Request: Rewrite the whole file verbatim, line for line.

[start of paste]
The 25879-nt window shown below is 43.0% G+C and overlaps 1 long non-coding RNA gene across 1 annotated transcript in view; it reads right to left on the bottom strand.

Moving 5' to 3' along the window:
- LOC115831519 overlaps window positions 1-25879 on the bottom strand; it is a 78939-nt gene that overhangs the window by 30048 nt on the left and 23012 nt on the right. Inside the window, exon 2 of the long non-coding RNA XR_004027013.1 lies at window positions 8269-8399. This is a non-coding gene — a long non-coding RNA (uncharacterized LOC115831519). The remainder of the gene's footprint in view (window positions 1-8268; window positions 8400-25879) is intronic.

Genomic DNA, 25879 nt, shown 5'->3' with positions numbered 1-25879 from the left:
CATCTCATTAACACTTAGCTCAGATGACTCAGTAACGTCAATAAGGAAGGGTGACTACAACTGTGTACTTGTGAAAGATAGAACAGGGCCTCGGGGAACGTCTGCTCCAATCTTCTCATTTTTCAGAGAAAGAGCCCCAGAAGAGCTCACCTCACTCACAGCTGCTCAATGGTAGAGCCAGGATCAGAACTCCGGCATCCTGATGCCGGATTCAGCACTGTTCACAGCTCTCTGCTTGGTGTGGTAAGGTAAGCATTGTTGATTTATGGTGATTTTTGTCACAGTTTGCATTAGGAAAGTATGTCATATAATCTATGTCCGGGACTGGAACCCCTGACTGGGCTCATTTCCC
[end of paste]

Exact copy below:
The 25879-nt window shown below is 43.0% G+C and overlaps 1 long non-coding RNA gene across 1 annotated transcript in view; it reads right to left on the bottom strand.

Moving 5' to 3' along the window:
- LOC115831519 overlaps window positions 1-25879 on the bottom strand; it is a 78939-nt gene that overhangs the window by 30048 nt on the left and 23012 nt on the right. Inside the window, exon 2 of the long non-coding RNA XR_004027013.1 lies at window positions 8269-8399. This is a non-coding gene — a long non-coding RNA (uncharacterized LOC115831519). The remainder of the gene's footprint in view (window positions 1-8268; window positions 8400-25879) is intronic.

Genomic DNA, 25879 nt, shown 5'->3' with positions numbered 1-25879 from the left:
CATCTCATTAACACTTAGCTCAGATGACTCAGTAACGTCAATAAGGAAGGGTGACTACAACTGTGTACTTGTGAAAGATAGAACAGGGCCTCGGGGAACGTCTGCTCCAATCTTCTCATTTTTCAGAGAAAGAGCCCCAGAAGAGCTCACCTCACTCACAGCTGCTCAATGGTAGAGCCAGGATCAGAACTCCGGCATCCTGATGCCGGATTCAGCACTGTTCACAGCTCTCTGCTTGGTGTGGTAAGGTAAGCATTGTTGATTTATGGTGATTTTTGTCACAGTTTGCATTAGGAAAGTATGTCATATAATCTATGTCCGGGACTGGAACCCCTGACTGGGCTCATTTCCC